Even in its less stellar incarnations (and this was, to be honest, one of them), the Rotterdam Film Festival can be counted on for a bracing display of hardcore cinephilia—this year, in more ways than one.
The hands-down sensation of Rotterdam ’99 was Catherine Breillat’s Romance, perhaps the most intensely and graphically sexual film ever made outside the porn industry. (Word traveled fast after the press screening, resulting in a frantic crush at the evening premiere.) In a disconcertingly vulnerable performance, Caroline Ducey plays Marie, a young schoolteacher who loves her boyfriend but is frustrated by his low sex drive. She looks elsewhere for fulfillment, picking up a well-endowed stud (played by porn actor Rocco Siffredi) and later embarking on an affair of sorts with her dour bondage-expert headmaster.
Breillat has scrutinized female sexuality throughout her career, and this, on the surface at least, is her most unrelenting attempt yet (it’s also capped by a gory birth scene that, for shock value, trumps all the blowjobs and come shots that precede it). Ultimately, though, Romance is not exactly convincing, wrenching one minute, annoyingly trite the next—Marie’s torpid voiceover is laced with Red Shoe Diary–worthy pronouncements like “I disappear in proportion to the cock that’s taking me.” (Casting porn stars in sexually charged art films was the favored gimmick—local bad boy Ian Kerkhof used Japanese adult-film superstar Hoshino Mai in his stunningly pretentious Shabondama Elegy, notable mainly for the line “Thy kingdom come up your ass.”)
Breillat was one of the directors conferred mini-retros at Rotterdam this year. The others were the Iranian Abolfazl Jalili and Sicilian hell-raisers Daniele Cipri and Franco Maresco, who were at least as scandal-ready as Breillat. Their latest feature, Toto Who Lived Twice—briefly banned in Italy last year before the courts intervened—is surely one of the most determinedly blasphemous in history, a broad farce featuring bestiality, compulsive mass masturbation, and grotesque mafiosos enacting loosely bibli cal scenarios; the more inspired bursts of insanity suggested the Farrellys remaking Pasolini.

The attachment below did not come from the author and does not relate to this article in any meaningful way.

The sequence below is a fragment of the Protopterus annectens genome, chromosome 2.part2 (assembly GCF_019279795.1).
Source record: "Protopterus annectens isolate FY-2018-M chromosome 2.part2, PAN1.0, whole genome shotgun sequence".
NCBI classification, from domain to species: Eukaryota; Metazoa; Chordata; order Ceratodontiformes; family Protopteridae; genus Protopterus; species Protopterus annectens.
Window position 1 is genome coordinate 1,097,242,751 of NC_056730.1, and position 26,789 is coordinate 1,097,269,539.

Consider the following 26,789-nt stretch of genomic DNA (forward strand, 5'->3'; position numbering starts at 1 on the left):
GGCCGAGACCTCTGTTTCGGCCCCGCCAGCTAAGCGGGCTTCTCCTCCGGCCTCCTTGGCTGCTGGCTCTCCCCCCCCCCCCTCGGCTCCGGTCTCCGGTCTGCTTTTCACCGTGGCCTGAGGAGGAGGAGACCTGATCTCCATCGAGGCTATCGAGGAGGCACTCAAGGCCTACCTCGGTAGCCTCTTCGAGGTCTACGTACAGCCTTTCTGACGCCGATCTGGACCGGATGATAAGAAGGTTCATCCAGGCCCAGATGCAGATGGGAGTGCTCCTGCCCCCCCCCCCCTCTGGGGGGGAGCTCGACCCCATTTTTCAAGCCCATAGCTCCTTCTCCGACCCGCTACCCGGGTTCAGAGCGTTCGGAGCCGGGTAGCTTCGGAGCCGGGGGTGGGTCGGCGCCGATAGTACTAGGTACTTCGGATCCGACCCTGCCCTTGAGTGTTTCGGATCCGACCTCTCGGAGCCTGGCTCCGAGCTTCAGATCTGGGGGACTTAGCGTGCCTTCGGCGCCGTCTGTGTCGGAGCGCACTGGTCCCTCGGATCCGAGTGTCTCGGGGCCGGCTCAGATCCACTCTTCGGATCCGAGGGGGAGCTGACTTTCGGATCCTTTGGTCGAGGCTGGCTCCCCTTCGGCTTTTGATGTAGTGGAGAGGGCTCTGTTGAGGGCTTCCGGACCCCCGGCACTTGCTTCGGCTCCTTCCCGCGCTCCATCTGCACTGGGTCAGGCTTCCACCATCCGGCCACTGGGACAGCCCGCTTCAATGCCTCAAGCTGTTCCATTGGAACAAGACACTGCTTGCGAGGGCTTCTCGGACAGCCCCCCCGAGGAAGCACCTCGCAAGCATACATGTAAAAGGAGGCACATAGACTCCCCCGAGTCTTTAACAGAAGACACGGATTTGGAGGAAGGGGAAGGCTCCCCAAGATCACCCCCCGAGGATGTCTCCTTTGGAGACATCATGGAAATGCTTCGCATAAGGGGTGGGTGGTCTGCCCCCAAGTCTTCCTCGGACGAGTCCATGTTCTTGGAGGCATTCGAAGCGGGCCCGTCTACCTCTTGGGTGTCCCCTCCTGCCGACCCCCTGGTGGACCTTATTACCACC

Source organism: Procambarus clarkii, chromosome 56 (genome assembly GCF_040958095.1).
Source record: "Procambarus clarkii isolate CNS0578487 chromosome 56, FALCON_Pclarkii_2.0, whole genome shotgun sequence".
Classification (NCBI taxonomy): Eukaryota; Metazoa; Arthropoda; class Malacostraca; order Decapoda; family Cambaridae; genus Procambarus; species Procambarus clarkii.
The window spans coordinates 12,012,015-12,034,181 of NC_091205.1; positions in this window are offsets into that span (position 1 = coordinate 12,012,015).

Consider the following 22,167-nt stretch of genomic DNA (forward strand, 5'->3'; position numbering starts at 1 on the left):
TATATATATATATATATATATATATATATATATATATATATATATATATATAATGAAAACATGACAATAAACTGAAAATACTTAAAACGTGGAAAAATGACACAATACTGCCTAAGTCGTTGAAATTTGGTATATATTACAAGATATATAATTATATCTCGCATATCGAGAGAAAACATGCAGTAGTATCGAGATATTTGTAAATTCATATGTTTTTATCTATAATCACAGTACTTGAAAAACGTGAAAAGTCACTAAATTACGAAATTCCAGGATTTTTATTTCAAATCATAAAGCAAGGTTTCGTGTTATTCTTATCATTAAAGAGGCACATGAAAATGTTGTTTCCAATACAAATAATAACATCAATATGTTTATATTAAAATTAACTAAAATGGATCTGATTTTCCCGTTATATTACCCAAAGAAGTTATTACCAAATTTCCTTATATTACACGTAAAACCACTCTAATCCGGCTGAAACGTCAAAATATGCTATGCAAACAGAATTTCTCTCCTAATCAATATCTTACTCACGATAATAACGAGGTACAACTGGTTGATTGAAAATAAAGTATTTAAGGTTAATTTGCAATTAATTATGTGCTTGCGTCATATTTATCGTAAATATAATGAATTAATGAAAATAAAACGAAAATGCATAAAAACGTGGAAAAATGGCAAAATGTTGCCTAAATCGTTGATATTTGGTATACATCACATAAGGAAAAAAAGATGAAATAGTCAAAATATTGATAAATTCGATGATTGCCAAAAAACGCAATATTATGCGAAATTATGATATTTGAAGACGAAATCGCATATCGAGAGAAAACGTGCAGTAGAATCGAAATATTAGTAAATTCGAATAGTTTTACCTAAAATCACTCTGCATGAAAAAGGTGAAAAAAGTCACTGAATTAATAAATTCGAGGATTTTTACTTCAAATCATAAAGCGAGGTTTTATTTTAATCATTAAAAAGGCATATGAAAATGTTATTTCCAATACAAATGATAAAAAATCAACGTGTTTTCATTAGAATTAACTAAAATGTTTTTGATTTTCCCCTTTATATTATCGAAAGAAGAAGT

The main program and, in particular, the competition slate were more hit-and-miss than usual. Thankfully, then, no film festival alleviates the monotony of nonstop moviegoing as inventively as Rotterdam. This year, distractions included a performance by brooding techno minimalist Richie Hawtin (a/k/a Plastikman); among other installations, a Situationist-inspired interactive CD-ROM (transporting participants to dank, creepy cityscapes); and the bizarre spectacle of Ain’t It Cool News kingpin Harry Knowles holding forth on a panel about film criticism. All week, there was also highly promising news trickling in from Rotterdam’s ever-popular financing market, the CineMart—among projects that found funding, Paul Morrissey’s first film in 13 years (a Dogma project no less) and John Maybury’s Medea or Media, to star Tilda Swinton. Maybury was also accompanying Love Is the Devil,his impressionistic portrait of Francis Bacon; in a personal touch typical of the festival, the “guest of honor” at the screening was none other than Bacon’s Man in Blue, carted in from a local museum.
Asian cinema is Rotterdam’s traditional strength, but with few consensus choices (though admittedly, the Wong Kar-Wai commercial for cellular phones and the music video Takeshi Kitano made for his pop-star daughter were both hot tickets), this year’s attractions were disparate, geographically and otherwise. France was solidly represented, as were the former Eastern Bloc countries showcased in the “After the Fall” sidebar. The most remarkable film I saw in this section was easily Alexei Balabanov’s Of Freaks and Men. Inspired by 19th-century Russian lit, modeled on daguerreotypes and silent movies, it’s a sweetly perverse tale of singing Siamese twins, spanking fetishes, and—here we go again—erotic photography. Nikita Mikhalkov, the Oscar-winning director of Burnt by the Sun and a possible Russian presidential candidate next year, has declared that Balabanov’s film has the devil in it. Chances are he’d also be unimpressed by Alexander Bashirov’s The Iron Heel of Oligarchy, in which the director plays an inveterate Communist who tries to rally oblivious workers in post-Soviet St. Petersburg and bores women senseless by quoting at length from Das Kapital and Jack London.
Oligarchy won one of this year’s three Tiger Awards, presented annually to first- or second-time directors. The jurors (who included Arturo Ripstein and Alex Cox, both also in the program with very different versions of the Christ story) gave the other two prizes to Laurent Achard for More Than Yesterday, Less Than Tomorrow, an effectively understated French family melodrama, and to Christopher Nolan for Following, a classically tangled noir exercise, adroitly collapsed into a chronology-scrambling, paranoia-heightening structure. An ultra-low-budget British thriller, Following beats most Amerindies at their own game. It’s also the only film mentioned here with a chance of reaching a substantial U.S. audience—Zeitgeist releases it in the spring.
This article from the Village Voice Archive was posted on February 16, 1999